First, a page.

Brazilian Real Foreign Exchange


Brazilian real foreign exchange rate weakens amid continuing market volatility

Published on January 3, 2012 by   ·   No Comments

The Brazilian real’s foreign exchange rate weakened slightly in a thin trading session Monday against a backdrop of expectations of continuing market volatility in coming days and weeks stemming from the persistent European economic crisis that hounds the euro.

The real exited regular trading at BRL1.8688 to the US dollar, marginally weaker than its Friday close of BRL1.8625, according to Tullett Prebon via FactSet.

The real remained unaffected by Brazil’s announcement that its trade surplus broadened about 48% in 2011 to $29.79 billion on record exports, due mainly to continued growth in demand for Brazilian commodities in China, which is Brazil’s biggest trade partner, and other Asian nations.

Brazil’s currency had started the day slightly stronger, hovering at about BRL1.8580 after the euro zone’s purchasing managers’ index rose in December to 46.9 from a 28-month low of 46.4 in November. However, that result still indicates that the region’s economy has contracted for the fifth consecutive month with no signs of imminent recovery.

Chinese, Indian and Taiwanese industrial indices advanced. China’s PMI, announced over the weekend, rose to 50.3 in December from 49 in November, indicating expansion of the country’s manufacturing activity, which should favor demand for commodities from Brazil. India’s result at 54.2 also testified to real growth, surpassing the threshold of 50 which is used as the basic growth benchmark.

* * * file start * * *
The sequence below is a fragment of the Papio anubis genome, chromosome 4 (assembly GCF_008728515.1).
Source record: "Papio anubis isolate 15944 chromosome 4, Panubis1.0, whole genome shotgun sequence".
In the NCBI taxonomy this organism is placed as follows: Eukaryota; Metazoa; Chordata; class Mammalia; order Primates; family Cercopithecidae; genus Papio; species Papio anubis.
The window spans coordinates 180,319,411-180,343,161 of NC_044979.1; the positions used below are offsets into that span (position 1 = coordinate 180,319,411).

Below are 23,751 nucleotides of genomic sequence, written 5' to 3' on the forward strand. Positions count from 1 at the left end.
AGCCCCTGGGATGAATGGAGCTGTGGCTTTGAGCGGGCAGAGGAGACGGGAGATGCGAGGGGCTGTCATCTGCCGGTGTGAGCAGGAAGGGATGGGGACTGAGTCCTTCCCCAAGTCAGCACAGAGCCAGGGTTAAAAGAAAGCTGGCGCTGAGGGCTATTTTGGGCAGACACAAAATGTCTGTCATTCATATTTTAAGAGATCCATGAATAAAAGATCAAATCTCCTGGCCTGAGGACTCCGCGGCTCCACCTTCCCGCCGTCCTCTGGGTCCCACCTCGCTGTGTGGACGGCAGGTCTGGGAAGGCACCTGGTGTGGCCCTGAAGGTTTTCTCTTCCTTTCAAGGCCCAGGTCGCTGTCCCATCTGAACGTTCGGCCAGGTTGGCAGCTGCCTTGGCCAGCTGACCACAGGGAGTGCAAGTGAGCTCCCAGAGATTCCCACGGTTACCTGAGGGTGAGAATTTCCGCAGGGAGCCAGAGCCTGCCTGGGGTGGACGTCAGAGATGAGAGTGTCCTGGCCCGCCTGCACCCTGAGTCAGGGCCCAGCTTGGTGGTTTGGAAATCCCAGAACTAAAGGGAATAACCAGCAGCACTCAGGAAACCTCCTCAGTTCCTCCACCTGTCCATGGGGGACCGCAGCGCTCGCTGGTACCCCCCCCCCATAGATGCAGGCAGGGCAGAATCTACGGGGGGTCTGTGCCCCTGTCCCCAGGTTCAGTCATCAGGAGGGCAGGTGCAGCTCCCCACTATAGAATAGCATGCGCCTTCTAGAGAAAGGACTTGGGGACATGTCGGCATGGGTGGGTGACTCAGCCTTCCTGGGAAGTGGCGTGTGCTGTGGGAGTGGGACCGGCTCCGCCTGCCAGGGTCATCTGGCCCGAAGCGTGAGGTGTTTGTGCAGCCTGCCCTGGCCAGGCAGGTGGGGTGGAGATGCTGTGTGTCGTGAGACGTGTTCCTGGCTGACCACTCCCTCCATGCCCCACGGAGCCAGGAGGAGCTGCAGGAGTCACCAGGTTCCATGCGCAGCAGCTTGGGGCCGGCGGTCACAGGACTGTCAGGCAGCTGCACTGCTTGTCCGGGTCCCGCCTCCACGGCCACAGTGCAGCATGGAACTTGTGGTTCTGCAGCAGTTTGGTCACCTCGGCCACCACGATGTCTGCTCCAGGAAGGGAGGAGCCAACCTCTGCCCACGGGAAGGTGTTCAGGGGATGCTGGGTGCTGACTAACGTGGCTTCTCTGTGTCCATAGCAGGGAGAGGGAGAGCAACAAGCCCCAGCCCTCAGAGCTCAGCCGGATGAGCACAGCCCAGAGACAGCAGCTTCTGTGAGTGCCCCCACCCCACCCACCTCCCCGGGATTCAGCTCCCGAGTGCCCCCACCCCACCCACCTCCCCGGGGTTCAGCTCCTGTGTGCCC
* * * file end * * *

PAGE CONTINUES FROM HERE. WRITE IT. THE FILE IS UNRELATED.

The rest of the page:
However, with major players absent from the markets as the U.S. and U.K. financial markets remained closed after the New Year’s Day holiday, there was little liquidity and sentiment started to ebb by late morning as it became apparent markets would continue to be dominated in the near term by the European debt crisis. Both the real and the euro shed their earlier gains against the dollar.

The euro had marked its 10th anniversary Jan. 1 amid warnings by European heads of state that economic turbulence in the area may only just be beginning.

Economists said the real’s lack of firm direction Monday was mainly due to low trading levels. ” Liquidity has been severely reduced, and there were no important indicators to change the real’s course,” said Jankiel Santos of Espirito Santo Investment Bank.

Traders expect volatility to grow in coming days due to a series of economic data to be released in the U.S., Europe and Brazil, including end-of-year 2011 figures which are important for economic forecasts. Additionally, expectations appeared mixed for a short-term bonds sale due to be held by France Thursday.

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